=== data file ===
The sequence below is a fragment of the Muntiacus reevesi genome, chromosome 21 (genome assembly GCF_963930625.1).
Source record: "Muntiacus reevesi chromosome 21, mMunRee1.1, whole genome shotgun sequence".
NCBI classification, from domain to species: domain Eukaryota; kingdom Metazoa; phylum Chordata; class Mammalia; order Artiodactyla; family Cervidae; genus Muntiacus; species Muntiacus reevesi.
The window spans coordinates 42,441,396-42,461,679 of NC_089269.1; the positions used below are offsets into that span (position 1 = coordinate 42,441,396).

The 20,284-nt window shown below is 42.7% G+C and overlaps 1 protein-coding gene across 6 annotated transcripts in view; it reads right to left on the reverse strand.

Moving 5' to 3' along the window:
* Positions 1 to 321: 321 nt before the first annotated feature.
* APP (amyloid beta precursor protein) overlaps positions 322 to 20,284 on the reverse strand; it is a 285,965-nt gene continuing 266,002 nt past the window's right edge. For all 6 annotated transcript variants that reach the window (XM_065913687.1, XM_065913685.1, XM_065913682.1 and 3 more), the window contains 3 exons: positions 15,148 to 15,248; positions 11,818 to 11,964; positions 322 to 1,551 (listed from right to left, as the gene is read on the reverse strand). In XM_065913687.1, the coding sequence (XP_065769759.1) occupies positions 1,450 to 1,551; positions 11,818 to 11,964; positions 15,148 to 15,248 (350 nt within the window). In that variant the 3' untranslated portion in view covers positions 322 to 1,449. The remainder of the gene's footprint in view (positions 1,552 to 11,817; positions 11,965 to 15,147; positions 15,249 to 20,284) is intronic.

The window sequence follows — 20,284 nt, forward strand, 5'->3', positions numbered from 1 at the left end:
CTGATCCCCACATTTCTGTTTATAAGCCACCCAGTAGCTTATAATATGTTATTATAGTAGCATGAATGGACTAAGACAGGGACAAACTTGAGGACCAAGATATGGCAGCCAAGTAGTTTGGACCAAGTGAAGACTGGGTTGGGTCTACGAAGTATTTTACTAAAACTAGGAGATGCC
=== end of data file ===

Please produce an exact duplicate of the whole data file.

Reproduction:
The sequence below is a fragment of the Muntiacus reevesi genome, chromosome 21 (genome assembly GCF_963930625.1).
Source record: "Muntiacus reevesi chromosome 21, mMunRee1.1, whole genome shotgun sequence".
NCBI classification, from domain to species: domain Eukaryota; kingdom Metazoa; phylum Chordata; class Mammalia; order Artiodactyla; family Cervidae; genus Muntiacus; species Muntiacus reevesi.
The window spans coordinates 42,441,396-42,461,679 of NC_089269.1; the positions used below are offsets into that span (position 1 = coordinate 42,441,396).

The 20,284-nt window shown below is 42.7% G+C and overlaps 1 protein-coding gene across 6 annotated transcripts in view; it reads right to left on the reverse strand.

Moving 5' to 3' along the window:
* Positions 1 to 321: 321 nt before the first annotated feature.
* APP (amyloid beta precursor protein) overlaps positions 322 to 20,284 on the reverse strand; it is a 285,965-nt gene continuing 266,002 nt past the window's right edge. For all 6 annotated transcript variants that reach the window (XM_065913687.1, XM_065913685.1, XM_065913682.1 and 3 more), the window contains 3 exons: positions 15,148 to 15,248; positions 11,818 to 11,964; positions 322 to 1,551 (listed from right to left, as the gene is read on the reverse strand). In XM_065913687.1, the coding sequence (XP_065769759.1) occupies positions 1,450 to 1,551; positions 11,818 to 11,964; positions 15,148 to 15,248 (350 nt within the window). In that variant the 3' untranslated portion in view covers positions 322 to 1,449. The remainder of the gene's footprint in view (positions 1,552 to 11,817; positions 11,965 to 15,147; positions 15,249 to 20,284) is intronic.

The window sequence follows — 20,284 nt, forward strand, 5'->3', positions numbered from 1 at the left end:
CTGATCCCCACATTTCTGTTTATAAGCCACCCAGTAGCTTATAATATGTTATTATAGTAGCATGAATGGACTAAGACAGGGACAAACTTGAGGACCAAGATATGGCAGCCAAGTAGTTTGGACCAAGTGAAGACTGGGTTGGGTCTACGAAGTATTTTACTAAAACTAGGAGATGCC